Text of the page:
"It's one of the most wild shorelines in all the Arctic," said Olaf Malver, chief exploratory officer of Natural Habitat, who has visited Greenland 26 times and helped scout the base camp's location. "It's a huge, quiet wilderness only interrupted by cracking icebergs," he said.

Four-night stays at the camp are the centerpiece of nine-day trips that start and end in Reykjavik, Iceland. Rates start at $8,995 per person, double occupancy.


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In Transit Blog: A Charleston Hotel With an Interest in Building

When Belmond Charleston Place invites its guests to get plastered, they're not talking about hitting the bar.

The luxury hotel is offering a Charleston Building Arts Package that includes a two-night stay with a hands-on plaster lesson at the American College of the Building Arts and admission for two to the 1808 Nathaniel Russell House to see examples of plasterwork and other traditional building arts.

Guests will begin by touring the downtown school, billed as the only liberal arts college in the country teaching traditional building arts, to learn about each of the trades taught there, including plasterwork, masonry, stone carving, timber framing, ironworking and carpentry.

Then they'll join students for an opportunity to create plasterwork as it has been done for hundreds of years, making castings (pouring plaster into molds to create designs), creating and shaping intricate crown molding and even building a plaster souvenir to take home.

The arts package, starting at $380 per night, includes a plaster lesson for one (additional lesson at $150), admission for two to the Nathaniel Russell House, two nights' accommodation and breakfast for two daily.

Plaster lessons, and some additional college sessions, are available Tuesday through Thursday mornings until April 17 (fall package dates will become available.).


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T Magazine: Now Online | Spring Travel Issue

Written By wartini cantika on Selasa, 25 Maret 2014 | 17.36

This spring, T is all over the map. Our travel issue visits the sun-soaked Greek island of Hydra, a place of unspoiled and beauty and automobile-free cobblestone streets that seduced Henry Miller and Leonard Cohen, and that remains a refuge for artists and intellectuals. We head to the sleepy Uruguayan fishing village of José Ignacio, where a small group of locals and expats are preserving the area's small-town vibe despite its growing reputation as a beach-lover's paradise. Out of the sun, we share the charms of one-room hotels in four different cities and the Turkish novelist Orhan Pamuk extols the virtues of small museums, like his own Museum of Innocence, that offer an inventiveness and personality not found in mega-institutions. Plus, a writer visits barbershops from Beijing to Beirut searching for both the perfect shave and an unforgettable experience; a 18th-century French salon gets resurrected in San Francisco; and one extreme traveler shares pages from his ink-stained passports. See more from the issue >>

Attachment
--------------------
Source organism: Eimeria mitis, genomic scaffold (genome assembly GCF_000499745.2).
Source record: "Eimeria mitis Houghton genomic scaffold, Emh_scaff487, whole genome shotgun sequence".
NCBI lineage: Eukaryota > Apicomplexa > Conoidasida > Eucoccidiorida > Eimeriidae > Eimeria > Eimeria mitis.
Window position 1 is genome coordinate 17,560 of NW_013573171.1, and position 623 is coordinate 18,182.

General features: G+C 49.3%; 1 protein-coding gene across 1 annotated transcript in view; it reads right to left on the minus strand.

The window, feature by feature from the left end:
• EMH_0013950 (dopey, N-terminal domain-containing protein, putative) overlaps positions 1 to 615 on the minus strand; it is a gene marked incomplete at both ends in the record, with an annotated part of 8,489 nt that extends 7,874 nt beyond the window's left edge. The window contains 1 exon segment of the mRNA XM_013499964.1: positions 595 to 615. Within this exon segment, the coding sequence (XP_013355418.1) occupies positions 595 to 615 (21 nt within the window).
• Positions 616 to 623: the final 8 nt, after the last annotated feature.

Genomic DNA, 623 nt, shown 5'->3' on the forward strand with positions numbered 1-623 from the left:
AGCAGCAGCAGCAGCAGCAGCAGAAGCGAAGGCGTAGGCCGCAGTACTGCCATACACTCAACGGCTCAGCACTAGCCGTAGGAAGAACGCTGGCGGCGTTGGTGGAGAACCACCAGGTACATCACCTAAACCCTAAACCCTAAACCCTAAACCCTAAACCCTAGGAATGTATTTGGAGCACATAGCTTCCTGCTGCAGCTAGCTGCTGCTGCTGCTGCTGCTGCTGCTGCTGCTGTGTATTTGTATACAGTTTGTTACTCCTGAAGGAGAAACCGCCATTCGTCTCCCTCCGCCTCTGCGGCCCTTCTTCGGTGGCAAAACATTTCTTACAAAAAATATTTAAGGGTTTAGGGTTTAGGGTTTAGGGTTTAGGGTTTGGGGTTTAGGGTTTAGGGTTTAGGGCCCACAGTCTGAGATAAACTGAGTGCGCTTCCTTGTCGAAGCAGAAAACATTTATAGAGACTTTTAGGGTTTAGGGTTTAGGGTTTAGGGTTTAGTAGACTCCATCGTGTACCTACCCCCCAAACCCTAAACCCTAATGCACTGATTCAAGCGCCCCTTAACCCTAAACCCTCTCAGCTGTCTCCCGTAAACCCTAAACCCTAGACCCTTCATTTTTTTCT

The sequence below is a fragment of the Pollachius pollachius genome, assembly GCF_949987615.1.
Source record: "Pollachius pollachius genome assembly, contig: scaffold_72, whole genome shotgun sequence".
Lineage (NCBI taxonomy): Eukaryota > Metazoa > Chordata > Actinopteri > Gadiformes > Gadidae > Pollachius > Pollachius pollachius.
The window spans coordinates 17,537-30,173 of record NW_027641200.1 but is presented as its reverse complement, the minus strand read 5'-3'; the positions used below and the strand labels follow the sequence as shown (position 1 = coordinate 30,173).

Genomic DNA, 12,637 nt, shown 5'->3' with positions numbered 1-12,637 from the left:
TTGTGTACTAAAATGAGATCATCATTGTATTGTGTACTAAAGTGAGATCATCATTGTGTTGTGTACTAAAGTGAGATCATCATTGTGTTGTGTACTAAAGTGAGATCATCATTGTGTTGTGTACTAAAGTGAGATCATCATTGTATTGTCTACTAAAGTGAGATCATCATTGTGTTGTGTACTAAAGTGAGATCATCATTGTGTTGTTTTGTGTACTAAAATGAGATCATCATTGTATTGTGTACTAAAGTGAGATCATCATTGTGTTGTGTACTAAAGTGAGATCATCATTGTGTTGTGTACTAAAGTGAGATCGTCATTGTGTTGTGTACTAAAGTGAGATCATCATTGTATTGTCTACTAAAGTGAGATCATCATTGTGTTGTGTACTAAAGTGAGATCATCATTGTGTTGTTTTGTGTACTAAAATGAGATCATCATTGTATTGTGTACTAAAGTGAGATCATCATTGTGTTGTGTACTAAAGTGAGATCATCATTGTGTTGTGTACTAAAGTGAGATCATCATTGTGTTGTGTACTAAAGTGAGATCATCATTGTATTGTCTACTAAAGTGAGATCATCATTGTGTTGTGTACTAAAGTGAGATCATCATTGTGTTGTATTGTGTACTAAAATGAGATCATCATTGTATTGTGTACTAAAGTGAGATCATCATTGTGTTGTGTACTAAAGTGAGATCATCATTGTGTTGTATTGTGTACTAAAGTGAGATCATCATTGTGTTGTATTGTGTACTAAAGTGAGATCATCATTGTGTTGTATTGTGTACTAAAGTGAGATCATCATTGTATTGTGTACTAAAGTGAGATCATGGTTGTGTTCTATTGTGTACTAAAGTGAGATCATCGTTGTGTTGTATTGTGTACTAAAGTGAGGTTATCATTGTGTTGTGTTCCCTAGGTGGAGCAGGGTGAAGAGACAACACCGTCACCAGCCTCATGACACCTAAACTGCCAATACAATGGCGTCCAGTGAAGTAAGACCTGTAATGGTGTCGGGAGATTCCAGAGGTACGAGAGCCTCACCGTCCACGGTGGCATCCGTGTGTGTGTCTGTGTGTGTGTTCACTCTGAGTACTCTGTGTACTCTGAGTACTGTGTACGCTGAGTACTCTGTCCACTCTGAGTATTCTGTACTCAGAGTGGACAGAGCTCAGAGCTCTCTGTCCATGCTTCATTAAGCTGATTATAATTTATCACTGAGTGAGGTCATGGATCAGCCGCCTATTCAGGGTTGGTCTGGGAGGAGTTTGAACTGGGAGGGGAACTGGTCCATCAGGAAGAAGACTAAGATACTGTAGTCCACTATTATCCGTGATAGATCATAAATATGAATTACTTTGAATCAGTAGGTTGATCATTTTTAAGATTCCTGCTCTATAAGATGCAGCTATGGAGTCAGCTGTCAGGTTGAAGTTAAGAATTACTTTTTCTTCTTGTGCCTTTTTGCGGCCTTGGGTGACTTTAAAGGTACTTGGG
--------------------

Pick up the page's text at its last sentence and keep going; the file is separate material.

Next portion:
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In Transit Blog: In Sarasota, a Glimpse of Japanese History

Even a traveler who has visited Japan dozens of times would have a challenging time imagining life there at the end of the 19th century, when the country was insulated from the world.

And that is one reason to visit "Picturing Japan," the exhibition of photographs taken in that era that is now on display at the John and Mable Ringling Museum of Art in Sarasota, Fla.

A photograph of a rickshaw, for example, carries the explanation that there were more 40,000 rickshaws in Japan by 1872.

Most of the pictures are by unknown photographers, although a number of others were taken by Kusakabe Kimbie, who was active between 1880 and 1890.

Some of the loveliest images are of a sacred arched bridge and another of two young women, dressed in kimonos, whispering delicately to one another.

The photographs were collected by Dr. Helga Wall-Apelt, who has been a significant donor to the Ringling Museum and whose collection was featured in another recent Ringling show of photographs of Sri Lanka, then known as Ceylon, also at the end of the 19th century.

The current exhibition offers works that are a cross between art and photojournalism, records of life in a particular culture, including one photograph of a man assembling a parasol by fastening oiled paper to spokes of bamboo, posed with the tools of his trade around him.

The exhibit runs through April 6.


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In Transit Blog: Walkabout: Sept. 11 Museum Opening in May; Analyzing Faces at the Airport

Walkabout

A weekly capsule of travel news curated by our writers and editors.

Sept. 11 Reflection After several lengthy delays, the National 9/11 Memorial and Museum will open to the public at the World Trade Center site on May 21. (Associated Press)

The T.S.A.'s Big Test In an effort to identify would-be terrorists, the Transportation Security Administration has spent some $1 billion training thousands of officers to examine and identify particular facial characteristics at airports. A quiz accompanies the article, where readers can try their hand at spotting liars at the security line. (The New York Times)

From Beers to Sopranos The Wetherspoon pub in Kent, England, returns to its origins as an opera house — for a day. The owner notes a "massive change to the usual clientele." (BBC)

Travel Barriers Fall While most countries still mandate traditional visas for visits from nonresidents, the number has dropped over the last few years. (Skift)